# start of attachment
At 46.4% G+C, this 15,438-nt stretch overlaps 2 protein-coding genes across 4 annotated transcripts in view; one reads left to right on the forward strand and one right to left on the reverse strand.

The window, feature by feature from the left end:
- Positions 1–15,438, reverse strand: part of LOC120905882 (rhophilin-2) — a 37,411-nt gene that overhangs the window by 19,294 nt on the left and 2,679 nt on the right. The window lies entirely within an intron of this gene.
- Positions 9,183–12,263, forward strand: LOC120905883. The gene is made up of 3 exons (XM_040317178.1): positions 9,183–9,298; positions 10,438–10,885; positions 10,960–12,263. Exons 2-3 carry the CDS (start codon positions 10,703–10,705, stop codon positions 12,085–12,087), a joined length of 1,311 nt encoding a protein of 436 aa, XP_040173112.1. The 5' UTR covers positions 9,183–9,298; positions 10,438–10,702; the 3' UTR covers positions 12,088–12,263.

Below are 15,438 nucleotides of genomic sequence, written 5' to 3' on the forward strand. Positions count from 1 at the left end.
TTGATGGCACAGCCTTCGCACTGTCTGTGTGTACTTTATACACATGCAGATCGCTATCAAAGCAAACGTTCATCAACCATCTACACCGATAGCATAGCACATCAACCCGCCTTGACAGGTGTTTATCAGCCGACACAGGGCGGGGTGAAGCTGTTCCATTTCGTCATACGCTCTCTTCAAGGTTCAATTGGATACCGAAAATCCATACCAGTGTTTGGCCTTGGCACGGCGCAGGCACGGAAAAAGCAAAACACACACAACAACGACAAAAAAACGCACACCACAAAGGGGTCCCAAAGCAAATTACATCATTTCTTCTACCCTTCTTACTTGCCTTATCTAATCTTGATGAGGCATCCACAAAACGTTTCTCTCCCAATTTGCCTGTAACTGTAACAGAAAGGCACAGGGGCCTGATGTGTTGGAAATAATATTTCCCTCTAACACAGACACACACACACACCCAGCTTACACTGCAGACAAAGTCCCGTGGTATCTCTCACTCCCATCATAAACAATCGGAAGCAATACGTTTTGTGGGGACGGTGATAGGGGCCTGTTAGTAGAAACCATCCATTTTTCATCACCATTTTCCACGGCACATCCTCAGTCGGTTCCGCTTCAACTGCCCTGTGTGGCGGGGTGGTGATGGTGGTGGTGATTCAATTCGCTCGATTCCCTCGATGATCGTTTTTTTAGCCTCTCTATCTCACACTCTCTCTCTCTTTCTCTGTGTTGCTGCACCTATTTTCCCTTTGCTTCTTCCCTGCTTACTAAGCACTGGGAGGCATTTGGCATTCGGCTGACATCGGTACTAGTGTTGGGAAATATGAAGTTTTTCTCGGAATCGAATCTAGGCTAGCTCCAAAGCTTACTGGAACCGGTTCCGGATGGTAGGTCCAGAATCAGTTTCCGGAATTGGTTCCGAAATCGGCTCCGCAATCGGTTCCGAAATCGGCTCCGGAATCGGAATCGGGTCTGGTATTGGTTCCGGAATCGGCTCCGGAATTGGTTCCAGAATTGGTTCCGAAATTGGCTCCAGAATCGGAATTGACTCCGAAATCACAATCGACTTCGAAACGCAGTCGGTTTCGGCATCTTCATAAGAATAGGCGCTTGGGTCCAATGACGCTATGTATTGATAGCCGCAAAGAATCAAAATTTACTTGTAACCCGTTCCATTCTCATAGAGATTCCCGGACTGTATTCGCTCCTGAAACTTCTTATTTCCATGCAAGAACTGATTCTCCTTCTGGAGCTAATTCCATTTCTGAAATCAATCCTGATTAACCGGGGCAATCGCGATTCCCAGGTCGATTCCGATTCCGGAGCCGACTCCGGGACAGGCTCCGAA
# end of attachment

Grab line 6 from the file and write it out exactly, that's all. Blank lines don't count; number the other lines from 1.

TTGATGGCACAGCCTTCGCACTGTCTGTGTGTACTTTATACACATGCAGATCGCTATCAAAGCAAACGTTCATCAACCATCTACACCGATAGCATAGCACATCAACCCGCCTTGACAGGTGTTTATCAGCCGACACAGGGCGGGGTGAAGCTGTTCCATTTCGTCATACGCTCTCTTCAAGGTTCAATTGGATACCGAAAATCCATACCAGTGTTTGGCCTTGGCACGGCGCAGGCACGGAAAAAGCAAAACACACACAACAACGACAAAAAAACGCACACCACAAAGGGGTCCCAAAGCAAATTACATCATTTCTTCTACCCTTCTTACTTGCCTTATCTAATCTTGATGAGGCATCCACAAAACGTTTCTCTCCCAATTTGCCTGTAACTGTAACAGAAAGGCACAGGGGCCTGATGTGTTGGAAATAATATTTCCCTCTAACACAGACACACACACACACCCAGCTTACACTGCAGACAAAGTCCCGTGGTATCTCTCACTCCCATCATAAACAATCGGAAGCAATACGTTTTGTGGGGACGGTGATAGGGGCCTGTTAGTAGAAACCATCCATTTTTCATCACCATTTTCCACGGCACATCCTCAGTCGGTTCCGCTTCAACTGCCCTGTGTGGCGGGGTGGTGATGGTGGTGGTGATTCAATTCGCTCGATTCCCTCGATGATCGTTTTTTTAGCCTCTCTATCTCACACTCTCTCTCTCTTTCTCTGTGTTGCTGCACCTATTTTCCCTTTGCTTCTTCCCTGCTTACTAAGCACTGGGAGGCATTTGGCATTCGGCTGACATCGGTACTAGTGTTGGGAAATATGAAGTTTTTCTCGGAATCGAATCTAGGCTAGCTCCAAAGCTTACTGGAACCGGTTCCGGATGGTAGGTCCAGAATCAGTTTCCGGAATTGGTTCCGAAATCGGCTCCGCAATCGGTTCCGAAATCGGCTCCGGAATCGGAATCGGGTCTGGTATTGGTTCCGGAATCGGCTCCGGAATTGGTTCCAGAATTGGTTCCGAAATTGGCTCCAGAATCGGAATTGACTCCGAAATCACAATCGACTTCGAAACGCAGTCGGTTTCGGCATCTTCATAAGAATAGGCGCTTGGGTCCAATGACGCTATGTATTGATAGCCGCAAAGAATCAAAATTTACTTGTAACCCGTTCCATTCTCATAGAGATTCCCGGACTGTATTCGCTCCTGAAACTTCTTATTTCCATGCAAGAACTGATTCTCCTTCTGGAGCTAATTCCATTTCTGAAATCAATCCTGATTAACCGGGGCAATCGCGATTCCCAGGTCGATTCCGATTCCGGAGCCGACTCCGGGACAGGCTCCGAA